At the bottom of this page you can see my 28-year-old face peering pretentiously at you in moody black and white. Of course, in real life I am LITERALLY MADE OF GOLD.
Along with my peers, I have spent the last decade going about my life like some kind of unwitting Pied Piper, my every passing interest, cultural pursuit or online habit studied and harked at by a billion advertising and marketing rats desperate to sell things to me. Everyone wants me. I’m chased wherever I go. I am a shining beacon. I am important. I influence things. I am connected.
In fact, I am so connected, the Americans refer to me and my friends as Generation C, and that C actually stands for connected so we’re officially connected!
Which means, for example, if I were to buy a pair of trainers (which people in “my demographic” do ALL THE TIME. We even loot shops for them), then not only would I plod round the streets with, say, the three stripes of Adidas emblazoned on my feet like some kind of foot-level billboard, I might also take a picture of my new trainers on my smartphone (people in “my demographic” are ALWAYS ON OUR SMARTPHONES, you see. We even loot shops for them), which I might text to some friends.
Or put on Facebook.
Or tweet with the hashtag #myawesometrainers.
Or put on Instagram with some kind of retro filter and an artfully positioned pair of sunglasses in the background.
Or check myself in on Foursquare at the Adidas store.
Or film a short movie about my new trainers and put it on YouTube.
That way, loads of other connected people in Generation C will see and hear all about my new Adidas trainers and they will tell loads of other connected people in Generation C and before long we’ve altered the entire global marketing strategy for Adidas because we’re JUST SO DAMN IMPORTANT.
Now, I can maybe understand why Adidas wish to pursue me. They are, after all, a sports brand, and sports, professionally at least, tend to be the preserve of people on the lower end of the timeline. In fact, I turn 29 in a fortnight, which puts me perilously close to retirement age in many an Olympic event so even I am past my sporting prime.
So trainers are one thing, but what of the luxury brands Daniela mentioned last week in Ignore us at your peril, her warning to advertisers. Why in merry hell are they casting lusty glances at me?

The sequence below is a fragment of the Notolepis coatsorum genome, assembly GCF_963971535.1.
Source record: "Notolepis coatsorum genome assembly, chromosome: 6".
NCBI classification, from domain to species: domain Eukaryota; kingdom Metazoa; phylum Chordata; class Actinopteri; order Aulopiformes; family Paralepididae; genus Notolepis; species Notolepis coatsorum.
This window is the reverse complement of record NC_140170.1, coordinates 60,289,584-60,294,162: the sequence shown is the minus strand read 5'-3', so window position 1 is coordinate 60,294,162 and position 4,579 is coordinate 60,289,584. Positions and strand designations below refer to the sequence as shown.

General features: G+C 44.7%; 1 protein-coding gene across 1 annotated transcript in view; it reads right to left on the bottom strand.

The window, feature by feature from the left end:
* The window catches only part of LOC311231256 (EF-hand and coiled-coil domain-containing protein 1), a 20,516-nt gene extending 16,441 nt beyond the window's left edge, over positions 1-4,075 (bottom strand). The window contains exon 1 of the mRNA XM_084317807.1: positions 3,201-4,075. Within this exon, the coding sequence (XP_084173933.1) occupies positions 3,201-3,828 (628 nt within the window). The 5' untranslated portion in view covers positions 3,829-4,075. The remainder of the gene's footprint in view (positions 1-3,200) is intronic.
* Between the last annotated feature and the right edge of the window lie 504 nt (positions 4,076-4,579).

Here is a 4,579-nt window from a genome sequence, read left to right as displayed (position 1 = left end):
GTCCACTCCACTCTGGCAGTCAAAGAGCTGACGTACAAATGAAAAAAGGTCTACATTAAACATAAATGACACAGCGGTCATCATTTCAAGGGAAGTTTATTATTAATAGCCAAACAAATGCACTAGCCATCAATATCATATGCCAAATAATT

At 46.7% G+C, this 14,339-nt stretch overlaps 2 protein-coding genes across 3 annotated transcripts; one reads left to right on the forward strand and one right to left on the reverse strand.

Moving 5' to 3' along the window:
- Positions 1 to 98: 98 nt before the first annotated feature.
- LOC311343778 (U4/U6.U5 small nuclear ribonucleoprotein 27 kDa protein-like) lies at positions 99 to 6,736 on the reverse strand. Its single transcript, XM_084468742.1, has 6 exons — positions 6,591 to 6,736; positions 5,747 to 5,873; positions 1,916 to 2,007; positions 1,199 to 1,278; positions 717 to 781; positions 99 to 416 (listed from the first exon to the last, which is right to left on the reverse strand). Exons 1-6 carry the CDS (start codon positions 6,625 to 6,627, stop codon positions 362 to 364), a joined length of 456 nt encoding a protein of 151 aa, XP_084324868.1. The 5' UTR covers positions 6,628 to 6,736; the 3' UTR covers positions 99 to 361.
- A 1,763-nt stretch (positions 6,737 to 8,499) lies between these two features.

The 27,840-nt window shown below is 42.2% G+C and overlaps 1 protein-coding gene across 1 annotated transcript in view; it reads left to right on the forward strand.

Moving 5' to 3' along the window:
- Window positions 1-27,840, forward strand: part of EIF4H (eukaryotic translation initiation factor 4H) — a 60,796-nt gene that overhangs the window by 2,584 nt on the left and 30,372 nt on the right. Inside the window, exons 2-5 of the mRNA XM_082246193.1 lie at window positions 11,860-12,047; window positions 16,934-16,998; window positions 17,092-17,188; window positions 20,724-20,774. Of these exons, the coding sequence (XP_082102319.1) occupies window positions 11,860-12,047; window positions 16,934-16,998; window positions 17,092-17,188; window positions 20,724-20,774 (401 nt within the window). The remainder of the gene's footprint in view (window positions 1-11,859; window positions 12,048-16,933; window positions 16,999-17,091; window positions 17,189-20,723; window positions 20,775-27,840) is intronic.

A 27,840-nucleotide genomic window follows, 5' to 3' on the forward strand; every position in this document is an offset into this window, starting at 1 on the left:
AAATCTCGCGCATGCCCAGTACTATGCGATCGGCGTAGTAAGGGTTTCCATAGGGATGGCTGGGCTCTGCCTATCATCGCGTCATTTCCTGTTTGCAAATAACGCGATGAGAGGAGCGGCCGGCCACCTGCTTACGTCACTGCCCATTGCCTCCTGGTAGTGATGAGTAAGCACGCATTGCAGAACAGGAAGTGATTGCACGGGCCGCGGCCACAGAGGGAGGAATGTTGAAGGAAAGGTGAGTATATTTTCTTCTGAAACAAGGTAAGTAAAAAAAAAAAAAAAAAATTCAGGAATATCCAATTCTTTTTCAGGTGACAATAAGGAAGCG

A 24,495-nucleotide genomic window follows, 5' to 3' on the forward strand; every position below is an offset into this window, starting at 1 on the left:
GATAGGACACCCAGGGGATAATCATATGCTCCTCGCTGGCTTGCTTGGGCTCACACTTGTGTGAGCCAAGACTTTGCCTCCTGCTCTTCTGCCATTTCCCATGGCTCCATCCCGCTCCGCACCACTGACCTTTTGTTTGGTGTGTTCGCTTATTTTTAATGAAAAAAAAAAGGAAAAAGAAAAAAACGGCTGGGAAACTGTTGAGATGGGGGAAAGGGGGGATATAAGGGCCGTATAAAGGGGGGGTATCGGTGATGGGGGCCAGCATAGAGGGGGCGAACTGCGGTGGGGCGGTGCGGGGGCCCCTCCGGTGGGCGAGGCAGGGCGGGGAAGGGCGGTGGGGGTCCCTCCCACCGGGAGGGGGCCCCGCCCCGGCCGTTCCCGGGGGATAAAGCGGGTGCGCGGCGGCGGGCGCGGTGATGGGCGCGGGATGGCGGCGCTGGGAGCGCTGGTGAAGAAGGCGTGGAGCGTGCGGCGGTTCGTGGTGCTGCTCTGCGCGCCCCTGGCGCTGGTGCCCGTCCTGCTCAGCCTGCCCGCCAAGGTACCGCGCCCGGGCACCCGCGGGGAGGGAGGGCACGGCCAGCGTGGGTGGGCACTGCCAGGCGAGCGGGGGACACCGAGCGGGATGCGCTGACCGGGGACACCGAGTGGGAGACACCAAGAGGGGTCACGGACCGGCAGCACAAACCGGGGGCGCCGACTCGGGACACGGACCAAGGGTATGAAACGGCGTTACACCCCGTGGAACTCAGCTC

In case they hadn’t noticed, we’re all screwed. Last month it was announced that over the past 12 years, the number of 18 to 24-year-olds out of work for one year or more has risen a staggering 874 per cent. In 2000 there were a mere 6,260 of us out of work (the rest were, of course, making millions from dot com start-ups or forming bands that sounded like The Strokes). That number is now almost 61,000.
None of us can afford a house; that’s why loads of us are still clogging up your homes, painfully watching you spend our inheritance on glorious holidays we’ll never be able to go on.
Those of us who have managed to leave pay exorbitant rents to live near the place we actually want to live, spending our paycheques on overpriced travel and Sunday lunches in knobby gastropubs.
Nearby, block after block of “luxury apartments” are erected, marketed squarely at us (“Tweet from your fridge!”, “wi-fi enabled gym!” etc) despite being hilariously unaffordable to all but the most trust-funded of young folk.
And there it is, that word “luxury”. Once upon a time, it meant an expensive item we could treat ourselves to once in a while: a nice steak, a five-star hotel, that kind of thing – what Professor Jean-Noël Kapferer described as “items which provide extra pleasure by flattering all senses at once”. Only now, for us, it means unattainable, beyond reach, something for later in life.
And that, if you think about it, is the way it should be. As each decade passes, you get closer to “luxury zone”, like achievement levels in a video game.
There is no point filling my copy of GQ with Mercedes-Benz ads. The average person in the 30-34 category (squarely aimed at by said magazine) earns £23,900 per year. The cheapest Mercedes on the market, the A180, costs £20,125. My maths ain’t great, but that doesn’t appear to work. Which is precisely why anyone below the age of 45 driving around in a Merc looks like a twat.
I mind less when luxury fashion houses parade their latest looks for my benefit. “One day I might be able to afford it,” I think, as I rush to Topman to buy a cheap approximation. But do they really have to employ children to flog it to me?
Look at the Burberry advert at the top of this page. It looks like they’re playing grown-ups in their parents’ clothes. I once met Cara Delevingne at a party. She was very pleasant, a little hyperactive and dressed in a grungy T-shirt and skinny jeans, just like a 19-year-old should be. When I look at her in those Burberry adverts, I think, “I wonder how much she got paid?”.
But put Bryan Ferry and Stella Tennant in a Burberry ad and I think: “That looks classy, I’ll get saving.”
By all means stick Miles Kane in a John Varvatos ad, but have him gaze admiringly at an oh-so-dapper Paul Weller and I’ll see where you’re coming from.
It’s about believability, see. If they bothered to properly target the people who are buying their products, we’d all feel better. high50-ers would finally feel recognised and I’d feel less like a continual, penniless disappointment.
Besides, aspiration is about looking forward, in every sense. I want to see that, as more decades pass by, I can dress well, live better and afford more. I can’t see that from the faces of teenagers. Show me people with experience, people who’ve earned it. Among the six billion adverts I see every 15 minutes, it might just get you noticed.
And before long I’ll have told everyone in Generation C.